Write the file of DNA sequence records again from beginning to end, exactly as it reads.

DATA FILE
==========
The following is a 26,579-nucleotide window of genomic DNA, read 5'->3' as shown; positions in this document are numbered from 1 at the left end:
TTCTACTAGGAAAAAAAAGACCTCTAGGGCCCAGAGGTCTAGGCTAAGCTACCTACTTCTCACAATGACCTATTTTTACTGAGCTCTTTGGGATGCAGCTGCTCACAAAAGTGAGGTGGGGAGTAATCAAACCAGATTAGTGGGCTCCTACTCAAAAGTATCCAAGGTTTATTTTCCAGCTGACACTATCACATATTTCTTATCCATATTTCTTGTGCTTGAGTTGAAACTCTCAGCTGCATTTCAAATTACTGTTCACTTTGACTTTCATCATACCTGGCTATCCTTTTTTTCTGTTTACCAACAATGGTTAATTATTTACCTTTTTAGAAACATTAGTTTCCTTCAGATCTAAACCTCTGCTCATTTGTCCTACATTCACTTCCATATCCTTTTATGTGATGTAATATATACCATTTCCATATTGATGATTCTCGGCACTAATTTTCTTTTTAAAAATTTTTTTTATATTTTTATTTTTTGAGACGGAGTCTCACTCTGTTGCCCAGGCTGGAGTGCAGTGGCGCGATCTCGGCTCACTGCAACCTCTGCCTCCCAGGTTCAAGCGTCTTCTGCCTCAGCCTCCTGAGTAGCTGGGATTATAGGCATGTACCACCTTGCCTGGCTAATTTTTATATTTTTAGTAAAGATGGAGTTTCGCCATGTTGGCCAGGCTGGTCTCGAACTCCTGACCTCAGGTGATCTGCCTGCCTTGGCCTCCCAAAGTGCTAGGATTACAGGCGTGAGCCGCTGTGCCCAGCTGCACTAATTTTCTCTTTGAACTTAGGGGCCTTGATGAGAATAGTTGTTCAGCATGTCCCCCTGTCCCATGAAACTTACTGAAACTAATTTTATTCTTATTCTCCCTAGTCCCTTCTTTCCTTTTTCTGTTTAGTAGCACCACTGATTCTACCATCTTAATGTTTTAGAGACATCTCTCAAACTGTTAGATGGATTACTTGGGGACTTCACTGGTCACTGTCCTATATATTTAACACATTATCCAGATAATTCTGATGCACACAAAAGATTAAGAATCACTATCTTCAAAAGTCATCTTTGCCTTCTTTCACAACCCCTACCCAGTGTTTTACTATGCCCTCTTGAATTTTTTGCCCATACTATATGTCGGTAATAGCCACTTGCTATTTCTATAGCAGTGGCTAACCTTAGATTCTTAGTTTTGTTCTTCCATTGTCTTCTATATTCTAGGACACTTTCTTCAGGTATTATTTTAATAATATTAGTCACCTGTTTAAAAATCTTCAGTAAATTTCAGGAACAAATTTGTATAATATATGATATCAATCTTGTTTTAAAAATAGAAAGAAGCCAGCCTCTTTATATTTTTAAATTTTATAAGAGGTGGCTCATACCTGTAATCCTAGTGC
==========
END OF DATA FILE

The following is a 26,579-nucleotide window of genomic DNA, read 5'->3' as shown; positions in this document are numbered from 1 at the left end:
TTCTACTAGGAAAAAAAAGACCTCTAGGGCCCAGAGGTCTAGGCTAAGCTACCTACTTCTCACAATGACCTATTTTTACTGAGCTCTTTGGGATGCAGCTGCTCACAAAAGTGAGGTGGGGAGTAATCAAACCAGATTAGTGGGCTCCTACTCAAAAGTATCCAAGGTTTATTTTCCAGCTGACACTATCACATATTTCTTATCCATATTTCTTGTGCTTGAGTTGAAACTCTCAGCTGCATTTCAAATTACTGTTCACTTTGACTTTCATCATACCTGGCTATCCTTTTTTTCTGTTTACCAACAATGGTTAATTATTTACCTTTTTAGAAACATTAGTTTCCTTCAGATCTAAACCTCTGCTCATTTGTCCTACATTCACTTCCATATCCTTTTATGTGATGTAATATATACCATTTCCATATTGATGATTCTCGGCACTAATTTTCTTTTTAAAAATTTTTTTTATATTTTTATTTTTTGAGACGGAGTCTCACTCTGTTGCCCAGGCTGGAGTGCAGTGGCGCGATCTCGGCTCACTGCAACCTCTGCCTCCCAGGTTCAAGCGTCTTCTGCCTCAGCCTCCTGAGTAGCTGGGATTATAGGCATGTACCACCTTGCCTGGCTAATTTTTATATTTTTAGTAAAGATGGAGTTTCGCCATGTTGGCCAGGCTGGTCTCGAACTCCTGACCTCAGGTGATCTGCCTGCCTTGGCCTCCCAAAGTGCTAGGATTACAGGCGTGAGCCGCTGTGCCCAGCTGCACTAATTTTCTCTTTGAACTTAGGGGCCTTGATGAGAATAGTTGTTCAGCATGTCCCCCTGTCCCATGAAACTTACTGAAACTAATTTTATTCTTATTCTCCCTAGTCCCTTCTTTCCTTTTTCTGTTTAGTAGCACCACTGATTCTACCATCTTAATGTTTTAGAGACATCTCTCAAACTGTTAGATGGATTACTTGGGGACTTCACTGGTCACTGTCCTATATATTTAACACATTATCCAGATAATTCTGATGCACACAAAAGATTAAGAATCACTATCTTCAAAAGTCATCTTTGCCTTCTTTCACAACCCCTACCCAGTGTTTTACTATGCCCTCTTGAATTTTTTGCCCATACTATATGTCGGTAATAGCCACTTGCTATTTCTATAGCAGTGGCTAACCTTAGATTCTTAGTTTTGTTCTTCCATTGTCTTCTATATTCTAGGACACTTTCTTCAGGTATTATTTTAATAATATTAGTCACCTGTTTAAAAATCTTCAGTAAATTTCAGGAACAAATTTGTATAATATATGATATCAATCTTGTTTTAAAAATAGAAAGAAGCCAGCCTCTTTATATTTTTAAATTTTATAAGAGGTGGCTCATACCTGTAATCCTAGTGC